'Soil Culture: Dig It’ launches at Plymouth University this week. The exhibition is part of a three-year programme of cultural events across the South West region that encourages visitors to look beyond the surface of earth, mud, dirt and grit to find its underlying beauty and purpose in our existence.
Supported by the Centre for Contemporary Art and the Natural World (CCANW), Soil Culture: Dig It responds to the UN International Year of Soils, which aims to highlight the importance of earth through a series of thought provoking talks and workshops.
At Plymouth University, the Peninsula Arts Gallery will be transformed into a soil laboratory where science will meet the arts, as Dr Sarah Chapman, Director of Peninsula Arts, explains:
"Soil Culture is an exciting concept for Peninsula Arts, as an exhibition it challenges the traditional experience of a gallery, bringing the private sphere of the art studio and science laboratory into the public realm, and in doing so reveals the processes of making and idea generation. The exhibition will grow and change shape and I am excited to see what the artist in residence and students will produce in collaboration with soil scientists and architects from Plymouth University."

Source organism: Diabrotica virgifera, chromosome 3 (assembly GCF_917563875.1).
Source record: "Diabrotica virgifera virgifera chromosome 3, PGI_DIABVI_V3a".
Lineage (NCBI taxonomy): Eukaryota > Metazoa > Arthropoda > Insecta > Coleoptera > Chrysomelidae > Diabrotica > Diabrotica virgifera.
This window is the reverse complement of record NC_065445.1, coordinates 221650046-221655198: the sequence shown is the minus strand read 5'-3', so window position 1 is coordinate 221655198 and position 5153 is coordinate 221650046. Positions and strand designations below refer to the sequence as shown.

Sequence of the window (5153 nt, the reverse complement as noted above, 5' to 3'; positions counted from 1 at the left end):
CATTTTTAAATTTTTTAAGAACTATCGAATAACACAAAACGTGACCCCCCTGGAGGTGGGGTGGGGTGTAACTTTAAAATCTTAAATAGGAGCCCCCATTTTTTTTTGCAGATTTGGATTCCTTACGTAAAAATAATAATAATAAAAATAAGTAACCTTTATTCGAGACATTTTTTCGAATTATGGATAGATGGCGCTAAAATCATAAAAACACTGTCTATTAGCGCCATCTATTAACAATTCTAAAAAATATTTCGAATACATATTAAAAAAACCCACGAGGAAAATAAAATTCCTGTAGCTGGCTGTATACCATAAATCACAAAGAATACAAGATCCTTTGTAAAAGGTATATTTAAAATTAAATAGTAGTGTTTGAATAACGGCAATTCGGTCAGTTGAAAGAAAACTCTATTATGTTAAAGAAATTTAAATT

Lisa Hirmer, who founded and leads Dodolab, an evolving art and design based program, will be artist in residence at the Peninsula Arts Gallery from 27 April to 8 May. She will host a survey ‘Peak Peat’ to explore its importance in the local landscape and the wider ecosystem.
Artist Emma Saffy Wilson will present an alternative view of soil exploring the negative connotations often associated with dirt. Her sculptural objects have been described as making beautiful what is often seen as worthless. Emma will also present two workshops on 30 April - Hikaru Dorodango - where participants can learn the Japanese art of creating a shiny mud ball. These are free and open to the public, but booking is essential as places are limited.
The exhibition runs from 13 April until 30 May.